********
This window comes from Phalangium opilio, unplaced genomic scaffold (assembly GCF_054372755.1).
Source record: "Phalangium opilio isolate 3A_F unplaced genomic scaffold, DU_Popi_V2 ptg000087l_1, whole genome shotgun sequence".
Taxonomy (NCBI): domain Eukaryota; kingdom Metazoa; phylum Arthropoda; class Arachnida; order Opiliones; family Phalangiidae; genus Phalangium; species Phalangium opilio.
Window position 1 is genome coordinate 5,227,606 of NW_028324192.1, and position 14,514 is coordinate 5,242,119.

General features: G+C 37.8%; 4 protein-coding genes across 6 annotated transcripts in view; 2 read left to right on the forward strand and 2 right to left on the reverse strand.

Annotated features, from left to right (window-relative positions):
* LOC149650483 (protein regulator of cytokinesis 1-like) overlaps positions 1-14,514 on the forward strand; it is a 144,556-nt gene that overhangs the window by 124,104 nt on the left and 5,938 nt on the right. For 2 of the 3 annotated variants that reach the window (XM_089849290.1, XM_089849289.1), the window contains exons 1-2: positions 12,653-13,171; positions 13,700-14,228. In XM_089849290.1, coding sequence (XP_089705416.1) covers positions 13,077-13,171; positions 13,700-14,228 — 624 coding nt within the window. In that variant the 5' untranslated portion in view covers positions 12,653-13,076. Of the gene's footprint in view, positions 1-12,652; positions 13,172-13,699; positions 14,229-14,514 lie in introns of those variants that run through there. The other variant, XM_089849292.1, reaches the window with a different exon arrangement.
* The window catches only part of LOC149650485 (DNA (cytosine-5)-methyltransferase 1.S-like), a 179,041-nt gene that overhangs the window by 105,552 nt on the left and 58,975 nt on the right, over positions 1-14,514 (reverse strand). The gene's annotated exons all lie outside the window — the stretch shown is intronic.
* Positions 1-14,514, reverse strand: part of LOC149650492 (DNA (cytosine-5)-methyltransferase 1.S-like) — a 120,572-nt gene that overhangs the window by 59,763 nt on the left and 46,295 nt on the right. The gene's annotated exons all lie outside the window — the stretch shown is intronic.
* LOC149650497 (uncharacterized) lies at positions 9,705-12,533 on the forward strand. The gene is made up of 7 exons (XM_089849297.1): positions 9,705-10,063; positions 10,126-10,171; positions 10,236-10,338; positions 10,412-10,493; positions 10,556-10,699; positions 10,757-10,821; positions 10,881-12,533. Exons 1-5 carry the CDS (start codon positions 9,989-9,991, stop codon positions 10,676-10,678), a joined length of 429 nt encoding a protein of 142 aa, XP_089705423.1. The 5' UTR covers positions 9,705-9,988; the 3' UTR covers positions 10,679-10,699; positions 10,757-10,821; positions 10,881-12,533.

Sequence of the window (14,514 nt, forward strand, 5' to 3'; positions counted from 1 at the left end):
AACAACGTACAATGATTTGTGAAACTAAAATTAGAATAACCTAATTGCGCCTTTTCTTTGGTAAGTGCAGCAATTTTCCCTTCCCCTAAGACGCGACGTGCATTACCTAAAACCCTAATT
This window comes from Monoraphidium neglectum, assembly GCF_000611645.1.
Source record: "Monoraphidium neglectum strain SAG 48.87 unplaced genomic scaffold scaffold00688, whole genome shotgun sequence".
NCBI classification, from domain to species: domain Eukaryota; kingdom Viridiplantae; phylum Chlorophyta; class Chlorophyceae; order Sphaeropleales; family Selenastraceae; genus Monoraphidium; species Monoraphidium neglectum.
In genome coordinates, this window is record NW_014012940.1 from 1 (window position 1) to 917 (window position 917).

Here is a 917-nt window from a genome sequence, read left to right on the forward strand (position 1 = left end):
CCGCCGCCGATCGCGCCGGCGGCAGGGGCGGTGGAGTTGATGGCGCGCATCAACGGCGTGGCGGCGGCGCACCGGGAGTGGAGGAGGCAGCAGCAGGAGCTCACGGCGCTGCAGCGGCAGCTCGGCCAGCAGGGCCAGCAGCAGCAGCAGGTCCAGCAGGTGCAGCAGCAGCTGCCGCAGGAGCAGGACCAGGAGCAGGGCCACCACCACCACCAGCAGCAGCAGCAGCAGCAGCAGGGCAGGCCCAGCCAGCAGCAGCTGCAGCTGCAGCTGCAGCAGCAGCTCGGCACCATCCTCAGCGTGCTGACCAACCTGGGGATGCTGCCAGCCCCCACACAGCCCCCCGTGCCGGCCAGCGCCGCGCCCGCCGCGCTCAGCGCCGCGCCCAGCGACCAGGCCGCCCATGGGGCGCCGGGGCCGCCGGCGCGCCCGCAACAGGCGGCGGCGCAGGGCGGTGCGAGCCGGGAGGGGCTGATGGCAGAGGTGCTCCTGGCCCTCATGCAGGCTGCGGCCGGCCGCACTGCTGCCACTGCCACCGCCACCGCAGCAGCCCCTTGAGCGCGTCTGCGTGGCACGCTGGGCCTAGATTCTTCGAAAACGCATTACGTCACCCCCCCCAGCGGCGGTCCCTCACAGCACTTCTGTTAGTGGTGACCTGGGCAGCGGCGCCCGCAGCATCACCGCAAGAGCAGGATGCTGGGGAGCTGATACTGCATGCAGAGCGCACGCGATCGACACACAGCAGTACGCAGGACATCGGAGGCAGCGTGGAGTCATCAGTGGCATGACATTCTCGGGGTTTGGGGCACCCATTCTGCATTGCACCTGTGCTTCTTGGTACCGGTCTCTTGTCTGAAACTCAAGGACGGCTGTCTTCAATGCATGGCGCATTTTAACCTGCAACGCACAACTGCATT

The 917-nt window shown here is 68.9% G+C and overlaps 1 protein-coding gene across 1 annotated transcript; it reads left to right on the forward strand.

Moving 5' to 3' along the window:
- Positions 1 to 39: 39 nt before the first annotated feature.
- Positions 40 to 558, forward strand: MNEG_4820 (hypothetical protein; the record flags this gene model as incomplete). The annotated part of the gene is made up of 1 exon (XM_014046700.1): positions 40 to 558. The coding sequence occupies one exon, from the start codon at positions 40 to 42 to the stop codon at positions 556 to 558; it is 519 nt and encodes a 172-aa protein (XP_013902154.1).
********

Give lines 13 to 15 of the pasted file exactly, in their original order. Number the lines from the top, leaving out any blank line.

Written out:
This window comes from Monoraphidium neglectum, assembly GCF_000611645.1.
Source record: "Monoraphidium neglectum strain SAG 48.87 unplaced genomic scaffold scaffold00688, whole genome shotgun sequence".
NCBI classification, from domain to species: domain Eukaryota; kingdom Viridiplantae; phylum Chlorophyta; class Chlorophyceae; order Sphaeropleales; family Selenastraceae; genus Monoraphidium; species Monoraphidium neglectum.